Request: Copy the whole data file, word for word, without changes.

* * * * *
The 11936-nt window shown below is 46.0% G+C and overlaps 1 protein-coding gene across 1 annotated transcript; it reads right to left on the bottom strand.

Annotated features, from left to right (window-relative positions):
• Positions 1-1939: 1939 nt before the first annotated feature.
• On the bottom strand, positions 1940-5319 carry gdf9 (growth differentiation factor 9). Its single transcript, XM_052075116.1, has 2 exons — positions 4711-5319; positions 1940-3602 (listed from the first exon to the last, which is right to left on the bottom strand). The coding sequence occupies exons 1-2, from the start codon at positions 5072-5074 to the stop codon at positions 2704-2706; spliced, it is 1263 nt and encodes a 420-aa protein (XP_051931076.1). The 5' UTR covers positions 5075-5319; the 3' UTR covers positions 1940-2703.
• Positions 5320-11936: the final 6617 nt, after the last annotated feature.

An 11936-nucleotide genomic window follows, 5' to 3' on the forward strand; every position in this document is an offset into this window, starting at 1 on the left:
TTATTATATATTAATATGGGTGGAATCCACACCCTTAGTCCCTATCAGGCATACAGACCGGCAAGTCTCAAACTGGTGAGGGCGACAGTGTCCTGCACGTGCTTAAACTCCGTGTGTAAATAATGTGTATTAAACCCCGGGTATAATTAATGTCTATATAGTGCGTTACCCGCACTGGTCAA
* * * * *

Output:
The 11936-nt window shown below is 46.0% G+C and overlaps 1 protein-coding gene across 1 annotated transcript; it reads right to left on the bottom strand.

Annotated features, from left to right (window-relative positions):
• Positions 1-1939: 1939 nt before the first annotated feature.
• On the bottom strand, positions 1940-5319 carry gdf9 (growth differentiation factor 9). Its single transcript, XM_052075116.1, has 2 exons — positions 4711-5319; positions 1940-3602 (listed from the first exon to the last, which is right to left on the bottom strand). The coding sequence occupies exons 1-2, from the start codon at positions 5072-5074 to the stop codon at positions 2704-2706; spliced, it is 1263 nt and encodes a 420-aa protein (XP_051931076.1). The 5' UTR covers positions 5075-5319; the 3' UTR covers positions 1940-2703.
• Positions 5320-11936: the final 6617 nt, after the last annotated feature.

An 11936-nucleotide genomic window follows, 5' to 3' on the forward strand; every position in this document is an offset into this window, starting at 1 on the left:
TTATTATATATTAATATGGGTGGAATCCACACCCTTAGTCCCTATCAGGCATACAGACCGGCAAGTCTCAAACTGGTGAGGGCGACAGTGTCCTGCACGTGCTTAAACTCCGTGTGTAAATAATGTGTATTAAACCCCGGGTATAATTAATGTCTATATAGTGCGTTACCCGCACTGGTCAA